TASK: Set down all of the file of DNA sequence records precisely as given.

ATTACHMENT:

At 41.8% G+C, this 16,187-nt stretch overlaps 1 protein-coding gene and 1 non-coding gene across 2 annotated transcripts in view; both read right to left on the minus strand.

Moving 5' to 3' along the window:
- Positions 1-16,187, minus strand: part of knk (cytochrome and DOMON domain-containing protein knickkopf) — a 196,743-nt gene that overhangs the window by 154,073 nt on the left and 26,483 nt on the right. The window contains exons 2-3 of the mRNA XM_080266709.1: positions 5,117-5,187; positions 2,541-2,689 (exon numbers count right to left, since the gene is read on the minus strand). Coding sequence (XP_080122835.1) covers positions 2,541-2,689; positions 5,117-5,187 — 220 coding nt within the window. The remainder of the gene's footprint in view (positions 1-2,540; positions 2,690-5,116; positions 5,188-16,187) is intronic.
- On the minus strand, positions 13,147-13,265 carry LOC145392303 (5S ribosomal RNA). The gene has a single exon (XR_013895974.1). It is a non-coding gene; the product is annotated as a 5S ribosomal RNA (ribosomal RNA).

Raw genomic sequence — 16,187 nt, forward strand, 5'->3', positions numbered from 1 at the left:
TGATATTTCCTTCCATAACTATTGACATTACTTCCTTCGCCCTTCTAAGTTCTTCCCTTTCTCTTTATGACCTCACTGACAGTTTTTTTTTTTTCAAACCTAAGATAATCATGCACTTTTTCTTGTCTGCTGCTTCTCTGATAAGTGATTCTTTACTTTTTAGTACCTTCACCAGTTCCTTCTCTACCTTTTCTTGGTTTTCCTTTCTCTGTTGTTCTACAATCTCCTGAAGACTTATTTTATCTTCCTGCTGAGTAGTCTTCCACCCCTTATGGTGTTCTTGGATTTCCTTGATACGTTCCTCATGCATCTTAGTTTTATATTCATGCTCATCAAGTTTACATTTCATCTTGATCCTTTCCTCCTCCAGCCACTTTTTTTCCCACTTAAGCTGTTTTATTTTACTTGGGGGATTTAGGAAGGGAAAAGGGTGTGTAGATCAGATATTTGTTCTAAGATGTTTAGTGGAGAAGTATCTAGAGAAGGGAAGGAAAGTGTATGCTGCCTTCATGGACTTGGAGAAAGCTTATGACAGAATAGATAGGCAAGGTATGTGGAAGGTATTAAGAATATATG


At 41.8% G+C, this 16,187-nt stretch overlaps 1 protein-coding gene and 1 non-coding gene across 2 annotated transcripts in view; both read right to left on the minus strand.

Moving 5' to 3' along the window:
- Positions 1-16,187, minus strand: part of knk (cytochrome and DOMON domain-containing protein knickkopf) — a 196,743-nt gene that overhangs the window by 154,073 nt on the left and 26,483 nt on the right. The window contains exons 2-3 of the mRNA XM_080266709.1: positions 5,117-5,187; positions 2,541-2,689 (exon numbers count right to left, since the gene is read on the minus strand). Coding sequence (XP_080122835.1) covers positions 2,541-2,689; positions 5,117-5,187 — 220 coding nt within the window. The remainder of the gene's footprint in view (positions 1-2,540; positions 2,690-5,116; positions 5,188-16,187) is intronic.
- On the minus strand, positions 13,147-13,265 carry LOC145392303 (5S ribosomal RNA). The gene has a single exon (XR_013895974.1). It is a non-coding gene; the product is annotated as a 5S ribosomal RNA (ribosomal RNA).

Raw genomic sequence — 16,187 nt, forward strand, 5'->3', positions numbered from 1 at the left:
TGATATTTCCTTCCATAACTATTGACATTACTTCCTTCGCCCTTCTAAGTTCTTCCCTTTCTCTTTATGACCTCACTGACAGTTTTTTTTTTTTCAAACCTAAGATAATCATGCACTTTTTCTTGTCTGCTGCTTCTCTGATAAGTGATTCTTTACTTTTTAGTACCTTCACCAGTTCCTTCTCTACCTTTTCTTGGTTTTCCTTTCTCTGTTGTTCTACAATCTCCTGAAGACTTATTTTATCTTCCTGCTGAGTAGTCTTCCACCCCTTATGGTGTTCTTGGATTTCCTTGATACGTTCCTCATGCATCTTAGTTTTATATTCATGCTCATCAAGTTTACATTTCATCTTGATCCTTTCCTCCTCCAGCCACTTTTTTTCCCACTTAAGCTGTTTTATTTTACTTGGGGGATTTAGGAAGGGAAAAGGGTGTGTAGATCAGATATTTGTTCTAAGATGTTTAGTGGAGAAGTATCTAGAGAAGGGAAGGAAAGTGTATGCTGCCTTCATGGACTTGGAGAAAGCTTATGACAGAATAGATAGGCAAGGTATGTGGAAGGTATTAAGAATATATG